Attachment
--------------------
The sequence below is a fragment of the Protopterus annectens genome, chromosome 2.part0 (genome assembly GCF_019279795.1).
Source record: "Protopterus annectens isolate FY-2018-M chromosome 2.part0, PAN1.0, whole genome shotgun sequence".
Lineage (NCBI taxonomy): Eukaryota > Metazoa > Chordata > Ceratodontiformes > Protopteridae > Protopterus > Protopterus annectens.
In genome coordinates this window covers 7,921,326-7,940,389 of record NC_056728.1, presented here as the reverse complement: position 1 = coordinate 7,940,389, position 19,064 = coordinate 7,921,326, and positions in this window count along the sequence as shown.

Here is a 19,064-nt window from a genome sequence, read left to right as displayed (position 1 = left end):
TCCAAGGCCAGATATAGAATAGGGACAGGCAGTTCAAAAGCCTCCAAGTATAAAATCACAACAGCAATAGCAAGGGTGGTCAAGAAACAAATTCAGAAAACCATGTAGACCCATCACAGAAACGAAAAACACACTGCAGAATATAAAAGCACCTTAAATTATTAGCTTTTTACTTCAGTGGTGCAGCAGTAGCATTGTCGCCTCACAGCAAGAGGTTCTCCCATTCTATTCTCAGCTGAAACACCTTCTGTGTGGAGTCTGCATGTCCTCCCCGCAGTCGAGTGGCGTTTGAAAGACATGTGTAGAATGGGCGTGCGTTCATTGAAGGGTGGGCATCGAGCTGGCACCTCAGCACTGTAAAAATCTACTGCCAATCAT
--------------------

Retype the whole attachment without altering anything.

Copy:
The sequence below is a fragment of the Protopterus annectens genome, chromosome 2.part0 (genome assembly GCF_019279795.1).
Source record: "Protopterus annectens isolate FY-2018-M chromosome 2.part0, PAN1.0, whole genome shotgun sequence".
Lineage (NCBI taxonomy): Eukaryota > Metazoa > Chordata > Ceratodontiformes > Protopteridae > Protopterus > Protopterus annectens.
In genome coordinates this window covers 7,921,326-7,940,389 of record NC_056728.1, presented here as the reverse complement: position 1 = coordinate 7,940,389, position 19,064 = coordinate 7,921,326, and positions in this window count along the sequence as shown.

Here is a 19,064-nt window from a genome sequence, read left to right as displayed (position 1 = left end):
TCCAAGGCCAGATATAGAATAGGGACAGGCAGTTCAAAAGCCTCCAAGTATAAAATCACAACAGCAATAGCAAGGGTGGTCAAGAAACAAATTCAGAAAACCATGTAGACCCATCACAGAAACGAAAAACACACTGCAGAATATAAAAGCACCTTAAATTATTAGCTTTTTACTTCAGTGGTGCAGCAGTAGCATTGTCGCCTCACAGCAAGAGGTTCTCCCATTCTATTCTCAGCTGAAACACCTTCTGTGTGGAGTCTGCATGTCCTCCCCGCAGTCGAGTGGCGTTTGAAAGACATGTGTAGAATGGGCGTGCGTTCATTGAAGGGTGGGCATCGAGCTGGCACCTCAGCACTGTAAAAATCTACTGCCAATCAT